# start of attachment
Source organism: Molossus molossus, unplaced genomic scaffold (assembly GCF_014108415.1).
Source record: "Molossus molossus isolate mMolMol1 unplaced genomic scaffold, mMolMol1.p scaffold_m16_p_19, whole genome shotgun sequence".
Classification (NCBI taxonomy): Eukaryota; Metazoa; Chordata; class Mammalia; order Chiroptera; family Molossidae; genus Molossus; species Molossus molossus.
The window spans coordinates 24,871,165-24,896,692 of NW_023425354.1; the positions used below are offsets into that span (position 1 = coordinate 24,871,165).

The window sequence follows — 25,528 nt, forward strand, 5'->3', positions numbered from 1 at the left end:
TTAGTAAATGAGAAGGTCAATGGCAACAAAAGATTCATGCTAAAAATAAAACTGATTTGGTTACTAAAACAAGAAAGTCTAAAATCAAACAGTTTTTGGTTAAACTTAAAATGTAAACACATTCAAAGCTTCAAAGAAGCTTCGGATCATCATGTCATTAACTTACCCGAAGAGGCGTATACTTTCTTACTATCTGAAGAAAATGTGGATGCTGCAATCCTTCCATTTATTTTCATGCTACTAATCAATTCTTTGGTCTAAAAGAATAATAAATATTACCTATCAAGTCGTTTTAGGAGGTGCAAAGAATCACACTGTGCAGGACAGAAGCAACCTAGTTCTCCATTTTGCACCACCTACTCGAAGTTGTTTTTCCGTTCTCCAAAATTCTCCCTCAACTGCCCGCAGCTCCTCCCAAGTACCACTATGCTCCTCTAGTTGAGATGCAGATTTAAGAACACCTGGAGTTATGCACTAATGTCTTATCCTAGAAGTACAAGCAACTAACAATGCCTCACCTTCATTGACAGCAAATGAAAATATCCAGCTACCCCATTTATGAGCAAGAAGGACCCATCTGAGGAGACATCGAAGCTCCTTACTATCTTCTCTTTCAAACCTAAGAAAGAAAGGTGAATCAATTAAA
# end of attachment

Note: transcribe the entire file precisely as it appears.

Source organism: Molossus molossus, unplaced genomic scaffold (assembly GCF_014108415.1).
Source record: "Molossus molossus isolate mMolMol1 unplaced genomic scaffold, mMolMol1.p scaffold_m16_p_19, whole genome shotgun sequence".
Classification (NCBI taxonomy): Eukaryota; Metazoa; Chordata; class Mammalia; order Chiroptera; family Molossidae; genus Molossus; species Molossus molossus.
The window spans coordinates 24,871,165-24,896,692 of NW_023425354.1; the positions used below are offsets into that span (position 1 = coordinate 24,871,165).

The window sequence follows — 25,528 nt, forward strand, 5'->3', positions numbered from 1 at the left end:
TTAGTAAATGAGAAGGTCAATGGCAACAAAAGATTCATGCTAAAAATAAAACTGATTTGGTTACTAAAACAAGAAAGTCTAAAATCAAACAGTTTTTGGTTAAACTTAAAATGTAAACACATTCAAAGCTTCAAAGAAGCTTCGGATCATCATGTCATTAACTTACCCGAAGAGGCGTATACTTTCTTACTATCTGAAGAAAATGTGGATGCTGCAATCCTTCCATTTATTTTCATGCTACTAATCAATTCTTTGGTCTAAAAGAATAATAAATATTACCTATCAAGTCGTTTTAGGAGGTGCAAAGAATCACACTGTGCAGGACAGAAGCAACCTAGTTCTCCATTTTGCACCACCTACTCGAAGTTGTTTTTCCGTTCTCCAAAATTCTCCCTCAACTGCCCGCAGCTCCTCCCAAGTACCACTATGCTCCTCTAGTTGAGATGCAGATTTAAGAACACCTGGAGTTATGCACTAATGTCTTATCCTAGAAGTACAAGCAACTAACAATGCCTCACCTTCATTGACAGCAAATGAAAATATCCAGCTACCCCATTTATGAGCAAGAAGGACCCATCTGAGGAGACATCGAAGCTCCTTACTATCTTCTCTTTCAAACCTAAGAAAGAAAGGTGAATCAATTAAA